Foreign Policy Blogs

Action on Syria Heats Up: U.S. Congress Wants Tightened Sanctions

The U.S. Congress is not waiting for the UN Security Council to act on calls to sanction Syria for 1) attempting to build a covert nuclear facility with North Korean support, 2) brutally cracking down on protesters calling for reform and 3) assisting Hezbollah by providing it with ballistic missiles.

On August 5, House Foreign Affairs Committee Chairman Ileana Ros-Lehtinen (R-FL), and Ranking Member Howard Berman (D-CA) led a bipartisan letter signed by 221 members of Congress from both sides of the aisle urging President Obama to more fully implement the Syria Accountability and Lebanese Sovereignty Restoration Act (P.L. 108-175) of 2003. Specifically, they asked that he prohibit U.S. businesses from operating in Syria; and “block transactions in any property in which the government of Syria has an interest, by any person, or with respect to any property, subject to the jurisdiction of the United States.” In addition, the legislators urged that President Obama apply ‘the full range of Iran, North Korea and Syria Nonproliferation Act sanctions on any foreign entity that knowingly transfers to Syria the means by which to develop nuclear, chemical, biological weapons or ballistic or cruise missile systems.” The sheer number of signers of the letter is meaningful: apparently, there is something Congress can agree upon. Nuclear weapons: bad. Brutal repression: also bad. Terrorism: not a fan.

Just two days prior, Senators Kirsten Gillibrand (D-NY), Mark Kirk (R-Ill) and Joseph Lieberman (I-CT) introduced S. 1472, “the Syria Sanctions Act of 2011”. That bill would block access to the U.S. financial system, markets, and federal contracts for companies that invest in Syria’s energy sector, purchase its oil, and sell gasoline to Syria. The bill targets the oil and gas sector of Syria’s economy chiefly because nearly one/third of its export revenues come from oil. The sanctions would remain in effect until Syria transitions to a democratic government, ends support for Hezbollah and other terrorist groups, and halts efforts to built a nuclear program and trade in missile technology.

To date, the Administration has imposed sanctions on Syrian President Bashar al-Assad and members of his family. The Assad-specific sanctions, enacted via Presidential Directive on May 18th, prohibits any business dealings between anyone in the U.S. and the members of the regime targeted by the sanctions: Assad, Vice President Farouk al-Shara, Prime Minister Adel Safar, Interior Minister Mohammed Ibrahim al-Shaar, Defense Minister Ali Habib Mahmoud, Military Intelligence chief Abdul Fatah Qudsiya, and Political Security Director Mohammed Dib Zaitoun. These Executive Orders build on a May 2004 executive order that declared actions of the Syrian government a threat to U.S. national security, foreign policy, and the economy.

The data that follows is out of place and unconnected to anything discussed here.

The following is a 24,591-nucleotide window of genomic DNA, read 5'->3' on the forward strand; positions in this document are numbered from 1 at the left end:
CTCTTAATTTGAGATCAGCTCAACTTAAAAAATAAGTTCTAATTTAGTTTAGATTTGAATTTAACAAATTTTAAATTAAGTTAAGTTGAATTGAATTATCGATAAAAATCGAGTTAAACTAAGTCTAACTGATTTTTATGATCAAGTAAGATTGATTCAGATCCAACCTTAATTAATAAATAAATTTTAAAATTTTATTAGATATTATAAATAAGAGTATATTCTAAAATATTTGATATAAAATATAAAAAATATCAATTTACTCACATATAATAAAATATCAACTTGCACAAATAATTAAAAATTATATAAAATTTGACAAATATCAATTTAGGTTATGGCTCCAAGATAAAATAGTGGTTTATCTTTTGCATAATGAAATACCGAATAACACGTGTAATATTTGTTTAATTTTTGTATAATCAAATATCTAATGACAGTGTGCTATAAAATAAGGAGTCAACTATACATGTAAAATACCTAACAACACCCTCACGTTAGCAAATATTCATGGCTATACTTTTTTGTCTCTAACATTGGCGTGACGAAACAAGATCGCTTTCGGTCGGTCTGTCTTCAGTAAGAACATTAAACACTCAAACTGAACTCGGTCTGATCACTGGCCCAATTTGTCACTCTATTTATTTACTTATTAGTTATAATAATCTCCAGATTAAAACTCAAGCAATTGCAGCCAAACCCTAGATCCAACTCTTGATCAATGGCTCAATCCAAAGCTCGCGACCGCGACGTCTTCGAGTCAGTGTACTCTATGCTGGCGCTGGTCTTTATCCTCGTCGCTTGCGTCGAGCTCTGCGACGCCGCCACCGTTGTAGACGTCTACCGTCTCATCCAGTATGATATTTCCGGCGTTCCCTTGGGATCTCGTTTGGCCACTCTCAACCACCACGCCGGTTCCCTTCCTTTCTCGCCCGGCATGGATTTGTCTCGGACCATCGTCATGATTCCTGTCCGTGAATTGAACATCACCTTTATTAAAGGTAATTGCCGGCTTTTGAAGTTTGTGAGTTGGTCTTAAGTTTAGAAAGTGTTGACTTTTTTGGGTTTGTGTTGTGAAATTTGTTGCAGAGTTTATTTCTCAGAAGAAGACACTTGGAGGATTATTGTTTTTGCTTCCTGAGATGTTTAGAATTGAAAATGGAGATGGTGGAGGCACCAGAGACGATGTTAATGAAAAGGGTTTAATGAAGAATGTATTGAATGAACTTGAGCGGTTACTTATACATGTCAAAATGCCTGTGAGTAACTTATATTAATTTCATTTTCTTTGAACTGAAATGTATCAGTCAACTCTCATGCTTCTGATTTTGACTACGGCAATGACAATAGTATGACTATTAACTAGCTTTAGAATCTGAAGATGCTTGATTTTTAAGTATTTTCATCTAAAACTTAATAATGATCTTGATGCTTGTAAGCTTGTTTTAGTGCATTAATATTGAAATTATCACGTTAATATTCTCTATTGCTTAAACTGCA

It should be noted that the sanctions may not have much effect. The U.S. does not hold significant Syrian assets because of its prickly relationship with the al-Assad regime, but the move might set a precedent for a similar freeze in European countries, where Syrian officials have more holdings. The British and French governments have been making noise about upping sanctions on Syria but it remains to be seen if they will each act unilaterally in lieu of UN action.



Jodi Lieberman
Jodi Lieberman

Jodi Lieberman is a veteran of the arms control, nonproliferation, nuclear terrorism and nuclear safety trenches, having worked at the Departments of State, Energy and Nuclear Regulatory Commission. She has also served in an advisory capacity and as professional staff for several members of Congress in both the House and Senate as well as the Senate Homeland Security Committee. Jodi currently spends her time advocating for science issues and funding as the Senior Government Affairs Specialist at the American Physical Society. The views expressed in her posts are her views based on her professional experience but in way should be construed to represent those of her employer.